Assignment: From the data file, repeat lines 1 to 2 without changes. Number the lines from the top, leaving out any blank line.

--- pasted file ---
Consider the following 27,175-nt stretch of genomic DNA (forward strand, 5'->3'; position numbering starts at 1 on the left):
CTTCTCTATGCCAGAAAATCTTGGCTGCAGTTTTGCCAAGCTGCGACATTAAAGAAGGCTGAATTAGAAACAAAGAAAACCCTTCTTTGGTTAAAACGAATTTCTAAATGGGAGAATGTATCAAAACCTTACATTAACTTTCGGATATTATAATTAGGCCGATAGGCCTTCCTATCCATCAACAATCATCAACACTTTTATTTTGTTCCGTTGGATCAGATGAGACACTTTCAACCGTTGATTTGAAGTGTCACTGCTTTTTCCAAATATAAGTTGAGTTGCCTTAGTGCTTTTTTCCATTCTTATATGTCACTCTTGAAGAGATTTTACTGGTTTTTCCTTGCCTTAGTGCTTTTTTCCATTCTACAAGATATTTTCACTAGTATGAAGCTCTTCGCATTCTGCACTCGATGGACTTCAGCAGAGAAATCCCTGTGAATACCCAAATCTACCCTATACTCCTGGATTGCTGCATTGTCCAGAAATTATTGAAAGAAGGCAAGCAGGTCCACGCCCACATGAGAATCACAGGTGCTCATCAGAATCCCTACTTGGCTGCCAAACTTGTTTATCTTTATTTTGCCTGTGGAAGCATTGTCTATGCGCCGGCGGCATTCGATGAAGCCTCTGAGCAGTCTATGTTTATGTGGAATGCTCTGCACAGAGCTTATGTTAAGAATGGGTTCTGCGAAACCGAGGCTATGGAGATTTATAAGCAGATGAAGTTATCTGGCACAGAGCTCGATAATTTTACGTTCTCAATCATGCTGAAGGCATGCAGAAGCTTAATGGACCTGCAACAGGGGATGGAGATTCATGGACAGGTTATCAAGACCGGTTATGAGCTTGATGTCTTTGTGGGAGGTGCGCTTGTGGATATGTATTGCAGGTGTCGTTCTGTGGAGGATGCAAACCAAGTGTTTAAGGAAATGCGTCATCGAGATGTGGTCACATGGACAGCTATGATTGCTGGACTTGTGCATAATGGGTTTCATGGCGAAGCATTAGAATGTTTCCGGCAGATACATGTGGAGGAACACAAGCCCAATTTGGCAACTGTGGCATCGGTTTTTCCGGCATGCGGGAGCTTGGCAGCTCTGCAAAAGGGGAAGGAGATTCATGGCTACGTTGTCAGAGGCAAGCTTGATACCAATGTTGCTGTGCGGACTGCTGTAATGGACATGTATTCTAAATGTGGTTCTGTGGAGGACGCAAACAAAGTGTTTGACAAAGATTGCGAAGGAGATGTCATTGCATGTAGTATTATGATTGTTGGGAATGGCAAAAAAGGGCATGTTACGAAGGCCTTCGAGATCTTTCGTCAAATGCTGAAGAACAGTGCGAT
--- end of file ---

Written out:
Consider the following 27,175-nt stretch of genomic DNA (forward strand, 5'->3'; position numbering starts at 1 on the left):
CTTCTCTATGCCAGAAAATCTTGGCTGCAGTTTTGCCAAGCTGCGACATTAAAGAAGGCTGAATTAGAAACAAAGAAAACCCTTCTTTGGTTAAAACGAATTTCTAAATGGGAGAATGTATCAAAACCTTACATTAACTTTCGGATATTATAATTAGGCCGATAGGCCTTCCTATCCATCAACAATCATCAACACTTTTATTTTGTTCCGTTGGATCAGATGAGACACTTTCAACCGTTGATTTGAAGTGTCACTGCTTTTTCCAAATATAAGTTGAGTTGCCTTAGTGCTTTTTTCCATTCTTATATGTCACTCTTGAAGAGATTTTACTGGTTTTTCCTTGCCTTAGTGCTTTTTTCCATTCTACAAGATATTTTCACTAGTATGAAGCTCTTCGCATTCTGCACTCGATGGACTTCAGCAGAGAAATCCCTGTGAATACCCAAATCTACCCTATACTCCTGGATTGCTGCATTGTCCAGAAATTATTGAAAGAAGGCAAGCAGGTCCACGCCCACATGAGAATCACAGGTGCTCATCAGAATCCCTACTTGGCTGCCAAACTTGTTTATCTTTATTTTGCCTGTGGAAGCATTGTCTATGCGCCGGCGGCATTCGATGAAGCCTCTGAGCAGTCTATGTTTATGTGGAATGCTCTGCACAGAGCTTATGTTAAGAATGGGTTCTGCGAAACCGAGGCTATGGAGATTTATAAGCAGATGAAGTTATCTGGCACAGAGCTCGATAATTTTACGTTCTCAATCATGCTGAAGGCATGCAGAAGCTTAATGGACCTGCAACAGGGGATGGAGATTCATGGACAGGTTATCAAGACCGGTTATGAGCTTGATGTCTTTGTGGGAGGTGCGCTTGTGGATATGTATTGCAGGTGTCGTTCTGTGGAGGATGCAAACCAAGTGTTTAAGGAAATGCGTCATCGAGATGTGGTCACATGGACAGCTATGATTGCTGGACTTGTGCATAATGGGTTTCATGGCGAAGCATTAGAATGTTTCCGGCAGATACATGTGGAGGAACACAAGCCCAATTTGGCAACTGTGGCATCGGTTTTTCCGGCATGCGGGAGCTTGGCAGCTCTGCAAAAGGGGAAGGAGATTCATGGCTACGTTGTCAGAGGCAAGCTTGATACCAATGTTGCTGTGCGGACTGCTGTAATGGACATGTATTCTAAATGTGGTTCTGTGGAGGACGCAAACAAAGTGTTTGACAAAGATTGCGAAGGAGATGTCATTGCATGTAGTATTATGATTGTTGGGAATGGCAAAAAAGGGCATGTTACGAAGGCCTTCGAGATCTTTCGTCAAATGCTGAAGAACAGTGCGAT